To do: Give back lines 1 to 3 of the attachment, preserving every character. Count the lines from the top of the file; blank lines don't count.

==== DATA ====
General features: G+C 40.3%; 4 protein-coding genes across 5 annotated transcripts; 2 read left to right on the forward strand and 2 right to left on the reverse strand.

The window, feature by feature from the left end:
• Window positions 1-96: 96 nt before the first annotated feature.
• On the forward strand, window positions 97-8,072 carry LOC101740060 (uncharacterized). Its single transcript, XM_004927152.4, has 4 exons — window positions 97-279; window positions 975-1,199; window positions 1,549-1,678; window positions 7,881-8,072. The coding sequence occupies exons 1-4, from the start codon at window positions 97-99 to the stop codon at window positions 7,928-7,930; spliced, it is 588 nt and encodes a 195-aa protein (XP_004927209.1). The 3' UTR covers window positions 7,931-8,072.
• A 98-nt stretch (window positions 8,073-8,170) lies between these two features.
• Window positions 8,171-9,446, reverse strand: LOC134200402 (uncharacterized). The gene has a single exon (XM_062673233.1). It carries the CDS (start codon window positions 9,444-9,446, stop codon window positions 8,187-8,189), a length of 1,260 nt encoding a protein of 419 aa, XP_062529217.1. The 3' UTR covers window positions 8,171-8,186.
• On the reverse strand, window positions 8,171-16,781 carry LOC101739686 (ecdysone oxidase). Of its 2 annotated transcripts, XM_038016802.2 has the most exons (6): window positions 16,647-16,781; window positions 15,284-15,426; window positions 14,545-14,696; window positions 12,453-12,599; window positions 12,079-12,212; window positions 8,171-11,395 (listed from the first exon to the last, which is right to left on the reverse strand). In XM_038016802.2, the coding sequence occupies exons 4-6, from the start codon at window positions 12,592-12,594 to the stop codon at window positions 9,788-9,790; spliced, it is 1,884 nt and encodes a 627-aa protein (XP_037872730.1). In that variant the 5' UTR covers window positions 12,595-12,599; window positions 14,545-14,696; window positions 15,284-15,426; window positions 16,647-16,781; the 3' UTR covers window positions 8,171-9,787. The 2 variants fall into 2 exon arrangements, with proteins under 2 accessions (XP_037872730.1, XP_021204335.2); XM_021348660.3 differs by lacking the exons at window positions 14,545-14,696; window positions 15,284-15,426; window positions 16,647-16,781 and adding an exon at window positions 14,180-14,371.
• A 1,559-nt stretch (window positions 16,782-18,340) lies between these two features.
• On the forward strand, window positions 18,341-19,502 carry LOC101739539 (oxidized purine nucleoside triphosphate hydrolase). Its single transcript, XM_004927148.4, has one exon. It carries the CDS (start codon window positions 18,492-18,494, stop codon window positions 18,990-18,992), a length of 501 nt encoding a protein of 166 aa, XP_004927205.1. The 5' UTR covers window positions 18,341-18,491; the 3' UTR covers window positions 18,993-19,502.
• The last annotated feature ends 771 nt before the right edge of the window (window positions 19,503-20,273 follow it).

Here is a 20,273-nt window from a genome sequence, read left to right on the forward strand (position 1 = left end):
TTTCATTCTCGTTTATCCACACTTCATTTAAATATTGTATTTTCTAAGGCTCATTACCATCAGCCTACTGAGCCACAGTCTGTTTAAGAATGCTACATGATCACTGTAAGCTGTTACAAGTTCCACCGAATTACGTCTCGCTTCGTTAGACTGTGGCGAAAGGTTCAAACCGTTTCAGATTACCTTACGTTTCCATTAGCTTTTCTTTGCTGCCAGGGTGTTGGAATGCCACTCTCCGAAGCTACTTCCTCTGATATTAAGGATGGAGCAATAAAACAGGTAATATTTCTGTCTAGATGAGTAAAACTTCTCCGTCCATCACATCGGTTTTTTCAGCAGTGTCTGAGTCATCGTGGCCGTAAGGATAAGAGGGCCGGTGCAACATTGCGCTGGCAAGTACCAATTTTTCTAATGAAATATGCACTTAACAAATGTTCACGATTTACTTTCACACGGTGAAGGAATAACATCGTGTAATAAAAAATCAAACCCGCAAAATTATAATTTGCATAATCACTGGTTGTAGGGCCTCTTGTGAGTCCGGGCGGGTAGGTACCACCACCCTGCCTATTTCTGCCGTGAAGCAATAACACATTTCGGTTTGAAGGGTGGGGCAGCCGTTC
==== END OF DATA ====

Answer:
General features: G+C 40.3%; 4 protein-coding genes across 5 annotated transcripts; 2 read left to right on the forward strand and 2 right to left on the reverse strand.

The window, feature by feature from the left end:
• Window positions 1-96: 96 nt before the first annotated feature.